BC Geographical Names

Name Details:

Name: Loos
Feature TypeClick here for a list of
Feature Types.
:
Locality - A named place or area, with or without a scattered population
StatusClick here for an explanation of Status.: Official
Relative Location: W side of the Fraser River just above Crescent Spur (locality), NW of McBride, Cariboo Land District
Latitude-LongitudeClick here for an explanation of Position Type.: 53°36'00''N, 120°42'00''W at the approximate population centre of this feature.
DatumClick here for an explanation of Datum.: NAD27
NTS MapClick here for an explanation of NTS Map.: 93H/10
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Origin Notes and History:

"Loos (Post Office & Station), not Cresent (Station)" identified in the 1930 BC Gazetteer, as labelled on BC map 3H, 1919 et seq. Form of name changed to Loos (Station) 12 March 1965 on 93H, as identified in the 1953 BC Gazetteer. Form of name changed to Loos (locality) 15 June 1983 on 93H/10.
Source: BC place name cards, or correspondence to/from BC's Chief Geographer or BC Geographical Names Office
The Grand Trunk Pacific Railway station here was originally called Crescent Island. Loos Post Office opened here 30 March 1916, named in recognition of the (failed) Allied offensive called the Battle of Loos that had taken place a few months earlier, near the Belgium border in France. The GTPR changed their station name from Crescent Island to Loos sometime later in 1916.
Source: BC place name cards, or correspondence to/from BC's Chief Geographer or BC Geographical Names Office
Horrific losses were suffered during the Battle of Loos - an Allied offensive in late September 1915 to regain the city of Lens in Pas de Calais, France; in one four-hour period 10,000 Allied and German soldiers were killed. At battle's end no ground had been gained and 50,000 Allied troops and 25,000 German troops were dead. Troop losses are subjective, as Major-General Richard Hilton recounted at the time: "A great deal of nonsense has been written about Loos. The real tragedy of that battle was its nearness to complete success. Most of us who reached the crest of Hill 70 and survived were firmly convinced that we had broken through on that Sunday, 25th September 1915. There seemed to be nothing ahead of us but an unoccupied and incomplete trench system. The only two things that prevented our advancing into the suburbs of Lens were, firstly the exhaustion of the 'Jocks' themselves (for they had undergone a bellyfull of marching and fighting that day) and secondly the flanking fire of numerous German machine-guns, which swept that bare hill from some factory buildings in Cite St. Auguste to the south of us. All that we needed was more artillery ammunition to blast those clearly located machine-guns, and some fresh infantry to take over from the weary and depleted 'Jocks.' But, alas, neither ammunition nor reinforcements were immediately available, and the great opportunity passed." (quotation from The Battle of Loos, by Philip Warner; Wordsworth Editions, Hertfordshire; 1976).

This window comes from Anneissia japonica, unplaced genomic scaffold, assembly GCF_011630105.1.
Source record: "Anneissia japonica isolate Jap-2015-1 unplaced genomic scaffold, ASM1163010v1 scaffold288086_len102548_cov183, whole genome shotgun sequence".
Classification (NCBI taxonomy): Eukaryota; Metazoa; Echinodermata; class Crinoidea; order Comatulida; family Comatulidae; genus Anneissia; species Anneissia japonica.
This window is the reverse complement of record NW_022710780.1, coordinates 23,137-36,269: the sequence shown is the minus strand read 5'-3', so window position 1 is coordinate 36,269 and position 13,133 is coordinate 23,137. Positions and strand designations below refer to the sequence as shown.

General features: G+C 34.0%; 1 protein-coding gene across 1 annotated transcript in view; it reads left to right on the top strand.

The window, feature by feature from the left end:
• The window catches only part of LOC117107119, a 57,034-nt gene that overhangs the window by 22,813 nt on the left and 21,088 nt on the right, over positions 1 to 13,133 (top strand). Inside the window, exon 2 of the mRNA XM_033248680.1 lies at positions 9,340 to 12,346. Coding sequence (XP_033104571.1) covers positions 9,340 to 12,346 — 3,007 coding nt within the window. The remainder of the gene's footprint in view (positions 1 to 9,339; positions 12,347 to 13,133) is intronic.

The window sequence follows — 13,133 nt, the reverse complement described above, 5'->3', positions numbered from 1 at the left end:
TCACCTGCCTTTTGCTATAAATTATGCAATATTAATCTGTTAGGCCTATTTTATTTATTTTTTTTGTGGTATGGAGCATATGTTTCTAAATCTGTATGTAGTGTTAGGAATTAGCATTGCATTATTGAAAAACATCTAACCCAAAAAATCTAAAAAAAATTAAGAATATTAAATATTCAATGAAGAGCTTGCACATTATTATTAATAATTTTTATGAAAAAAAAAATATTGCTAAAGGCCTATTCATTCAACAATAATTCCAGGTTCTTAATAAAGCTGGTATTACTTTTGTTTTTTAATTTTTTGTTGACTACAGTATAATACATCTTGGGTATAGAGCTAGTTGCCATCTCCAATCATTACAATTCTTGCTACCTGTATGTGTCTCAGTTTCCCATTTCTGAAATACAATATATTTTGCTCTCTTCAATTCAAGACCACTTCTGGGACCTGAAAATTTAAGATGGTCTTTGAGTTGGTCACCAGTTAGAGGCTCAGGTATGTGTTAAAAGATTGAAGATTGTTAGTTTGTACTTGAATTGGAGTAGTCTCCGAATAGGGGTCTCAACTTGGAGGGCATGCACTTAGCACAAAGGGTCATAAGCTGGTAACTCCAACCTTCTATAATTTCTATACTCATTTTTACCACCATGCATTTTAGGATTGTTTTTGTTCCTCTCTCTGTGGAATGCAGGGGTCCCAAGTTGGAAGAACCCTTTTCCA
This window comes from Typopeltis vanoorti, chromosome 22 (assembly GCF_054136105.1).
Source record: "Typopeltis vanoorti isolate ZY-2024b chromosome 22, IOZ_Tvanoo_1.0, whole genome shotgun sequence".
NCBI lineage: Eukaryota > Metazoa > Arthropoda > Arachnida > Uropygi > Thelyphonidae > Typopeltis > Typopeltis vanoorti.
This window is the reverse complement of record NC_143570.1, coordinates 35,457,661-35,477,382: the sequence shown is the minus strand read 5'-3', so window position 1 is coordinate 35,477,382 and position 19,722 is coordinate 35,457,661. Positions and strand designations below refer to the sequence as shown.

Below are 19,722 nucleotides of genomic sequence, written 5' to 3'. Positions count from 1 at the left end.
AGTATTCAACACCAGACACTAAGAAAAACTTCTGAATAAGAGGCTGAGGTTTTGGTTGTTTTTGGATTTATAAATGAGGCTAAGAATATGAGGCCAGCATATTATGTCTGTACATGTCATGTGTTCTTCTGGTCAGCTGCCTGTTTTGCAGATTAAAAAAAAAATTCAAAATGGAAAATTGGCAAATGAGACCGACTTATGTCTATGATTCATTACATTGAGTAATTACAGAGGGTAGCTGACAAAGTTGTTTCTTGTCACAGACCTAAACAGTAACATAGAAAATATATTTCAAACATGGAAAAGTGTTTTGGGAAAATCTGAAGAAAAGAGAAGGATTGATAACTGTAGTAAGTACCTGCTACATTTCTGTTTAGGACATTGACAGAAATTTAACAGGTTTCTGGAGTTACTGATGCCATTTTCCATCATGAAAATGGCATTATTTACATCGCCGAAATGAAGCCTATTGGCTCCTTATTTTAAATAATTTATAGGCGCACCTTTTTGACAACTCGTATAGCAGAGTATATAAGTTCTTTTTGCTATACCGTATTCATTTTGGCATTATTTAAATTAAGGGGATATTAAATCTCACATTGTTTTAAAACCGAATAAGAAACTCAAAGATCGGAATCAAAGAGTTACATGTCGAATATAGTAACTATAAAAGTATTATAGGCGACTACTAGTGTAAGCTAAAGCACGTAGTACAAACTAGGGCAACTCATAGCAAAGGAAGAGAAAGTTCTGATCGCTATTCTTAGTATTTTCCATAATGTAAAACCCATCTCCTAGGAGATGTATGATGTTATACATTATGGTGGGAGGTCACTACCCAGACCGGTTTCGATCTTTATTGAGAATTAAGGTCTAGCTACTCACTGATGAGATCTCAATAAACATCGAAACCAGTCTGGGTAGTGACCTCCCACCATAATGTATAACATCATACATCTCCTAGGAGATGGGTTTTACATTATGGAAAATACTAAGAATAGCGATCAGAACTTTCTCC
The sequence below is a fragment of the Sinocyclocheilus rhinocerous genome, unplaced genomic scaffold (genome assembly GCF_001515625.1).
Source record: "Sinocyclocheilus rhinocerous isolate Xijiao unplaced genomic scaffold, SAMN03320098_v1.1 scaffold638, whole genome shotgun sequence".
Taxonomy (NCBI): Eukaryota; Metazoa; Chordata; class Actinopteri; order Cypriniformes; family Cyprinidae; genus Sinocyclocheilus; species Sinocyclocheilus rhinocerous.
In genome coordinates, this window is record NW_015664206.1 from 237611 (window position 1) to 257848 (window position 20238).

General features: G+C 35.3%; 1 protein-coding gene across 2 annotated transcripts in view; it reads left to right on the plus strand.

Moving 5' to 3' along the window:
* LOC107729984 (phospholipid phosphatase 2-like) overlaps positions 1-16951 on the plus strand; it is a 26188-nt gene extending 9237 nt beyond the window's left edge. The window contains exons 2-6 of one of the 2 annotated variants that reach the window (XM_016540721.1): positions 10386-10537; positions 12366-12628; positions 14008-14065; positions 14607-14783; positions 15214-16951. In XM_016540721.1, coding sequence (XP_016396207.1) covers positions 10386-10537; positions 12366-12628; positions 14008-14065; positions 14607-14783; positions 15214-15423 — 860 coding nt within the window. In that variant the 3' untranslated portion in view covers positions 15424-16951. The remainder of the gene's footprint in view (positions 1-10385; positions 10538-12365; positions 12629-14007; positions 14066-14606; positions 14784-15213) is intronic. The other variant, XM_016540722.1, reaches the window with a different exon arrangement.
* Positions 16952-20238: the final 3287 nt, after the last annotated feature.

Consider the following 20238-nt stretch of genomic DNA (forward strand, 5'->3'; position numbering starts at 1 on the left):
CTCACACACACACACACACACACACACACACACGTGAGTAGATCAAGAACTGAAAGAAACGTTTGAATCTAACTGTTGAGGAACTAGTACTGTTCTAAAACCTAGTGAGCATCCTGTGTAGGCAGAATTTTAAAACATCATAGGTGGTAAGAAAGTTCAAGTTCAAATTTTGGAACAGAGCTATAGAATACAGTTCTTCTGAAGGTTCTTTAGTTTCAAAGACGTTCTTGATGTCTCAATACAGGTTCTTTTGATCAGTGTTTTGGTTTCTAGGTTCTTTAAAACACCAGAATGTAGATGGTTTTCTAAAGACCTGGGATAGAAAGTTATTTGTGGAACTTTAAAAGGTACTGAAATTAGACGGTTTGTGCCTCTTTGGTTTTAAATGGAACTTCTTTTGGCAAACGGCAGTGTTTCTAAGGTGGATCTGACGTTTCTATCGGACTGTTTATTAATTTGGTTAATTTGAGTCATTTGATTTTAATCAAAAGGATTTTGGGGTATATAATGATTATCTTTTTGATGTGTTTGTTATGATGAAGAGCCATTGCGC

Source: included with note
"The founding family of Loos was Ole Olson Leboe (originally from Vagland, Sweden)* and his wife Anna Marie. Around 1917 their sons Alvin, Bert, Harold and Wilf built the first Leboe Lumber Company sawmill on the edge of the Fraser River. The sawmill was the reason Loos grew from a mere station beside the tracks into a community. A post office was established in 1916 in the cabin of the postmistress, Mrs. A. Martin, at the west switch of the GTPR passing track at Loos. The post office moved into its own building in 1919, near the Leboe Lumber Company sawmill, with Ole Olson Leboe as postmaster. After the flood of 1936 mail was collected and distributed from the [Leboe's house] where the post office remained until 1950..." (Postscript 90: Commemorating 75 Years of Postal History in the Fraser-Fort George Region; Fraser-Fort George Museum Society, 1990.) The post office was closed 11 July 1951; by that time fires had destroyed the GTPR station and the Leboe Lumber Company sawmill and the population had largely relocated to the nearby community of Crescent Spur. [* NOTE: the grandson of Wilfred Leboe advises that Ole and his wife Anna Marie were from Vagland, NORWAY.]
Source: included with note